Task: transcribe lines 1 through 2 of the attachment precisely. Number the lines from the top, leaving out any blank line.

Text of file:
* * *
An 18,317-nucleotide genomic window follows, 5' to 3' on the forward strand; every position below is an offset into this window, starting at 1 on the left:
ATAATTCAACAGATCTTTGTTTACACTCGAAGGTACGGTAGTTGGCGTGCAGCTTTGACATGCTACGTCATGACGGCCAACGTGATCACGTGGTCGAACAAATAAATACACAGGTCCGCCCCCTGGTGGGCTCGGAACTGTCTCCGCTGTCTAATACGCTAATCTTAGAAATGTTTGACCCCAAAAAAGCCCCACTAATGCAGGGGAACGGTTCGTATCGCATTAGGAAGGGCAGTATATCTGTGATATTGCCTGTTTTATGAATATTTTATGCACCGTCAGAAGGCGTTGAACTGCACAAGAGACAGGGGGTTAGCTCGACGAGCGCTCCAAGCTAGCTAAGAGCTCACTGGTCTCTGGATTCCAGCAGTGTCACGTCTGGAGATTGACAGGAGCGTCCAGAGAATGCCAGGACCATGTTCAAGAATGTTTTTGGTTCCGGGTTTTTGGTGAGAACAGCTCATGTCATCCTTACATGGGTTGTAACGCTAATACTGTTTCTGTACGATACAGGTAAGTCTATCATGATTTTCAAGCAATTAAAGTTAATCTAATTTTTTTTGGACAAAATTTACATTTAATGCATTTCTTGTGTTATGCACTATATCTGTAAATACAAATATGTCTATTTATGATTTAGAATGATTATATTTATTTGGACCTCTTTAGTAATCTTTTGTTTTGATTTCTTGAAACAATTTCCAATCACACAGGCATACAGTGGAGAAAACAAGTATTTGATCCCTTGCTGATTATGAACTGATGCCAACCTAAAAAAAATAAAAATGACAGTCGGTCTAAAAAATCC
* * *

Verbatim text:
An 18,317-nucleotide genomic window follows, 5' to 3' on the forward strand; every position below is an offset into this window, starting at 1 on the left:
ATAATTCAACAGATCTTTGTTTACACTCGAAGGTACGGTAGTTGGCGTGCAGCTTTGACATGCTACGTCATGACGGCCAACGTGATCACGTGGTCGAACAAATAAATACACAGGTCCGCCCCCTGGTGGGCTCGGAACTGTCTCCGCTGTCTAATACGCTAATCTTAGAAATGTTTGACCCCAAAAAAGCCCCACTAATGCAGGGGAACGGTTCGTATCGCATTAGGAAGGGCAGTATATCTGTGATATTGCCTGTTTTATGAATATTTTATGCACCGTCAGAAGGCGTTGAACTGCACAAGAGACAGGGGGTTAGCTCGACGAGCGCTCCAAGCTAGCTAAGAGCTCACTGGTCTCTGGATTCCAGCAGTGTCACGTCTGGAGATTGACAGGAGCGTCCAGAGAATGCCAGGACCATGTTCAAGAATGTTTTTGGTTCCGGGTTTTTGGTGAGAACAGCTCATGTCATCCTTACATGGGTTGTAACGCTAATACTGTTTCTGTACGATACAGGTAAGTCTATCATGATTTTCAAGCAATTAAAGTTAATCTAATTTTTTTTGGACAAAATTTACATTTAATGCATTTCTTGTGTTATGCACTATATCTGTAAATACAAATATGTCTATTTATGATTTAGAATGATTATATTTATTTGGACCTCTTTAGTAATCTTTTGTTTTGATTTCTTGAAACAATTTCCAATCACACAGGCATACAGTGGAGAAAACAAGTATTTGATCCCTTGCTGATTATGAACTGATGCCAACCTAAAAAAAATAAAAATGACAGTCGGTCTAAAAAATCC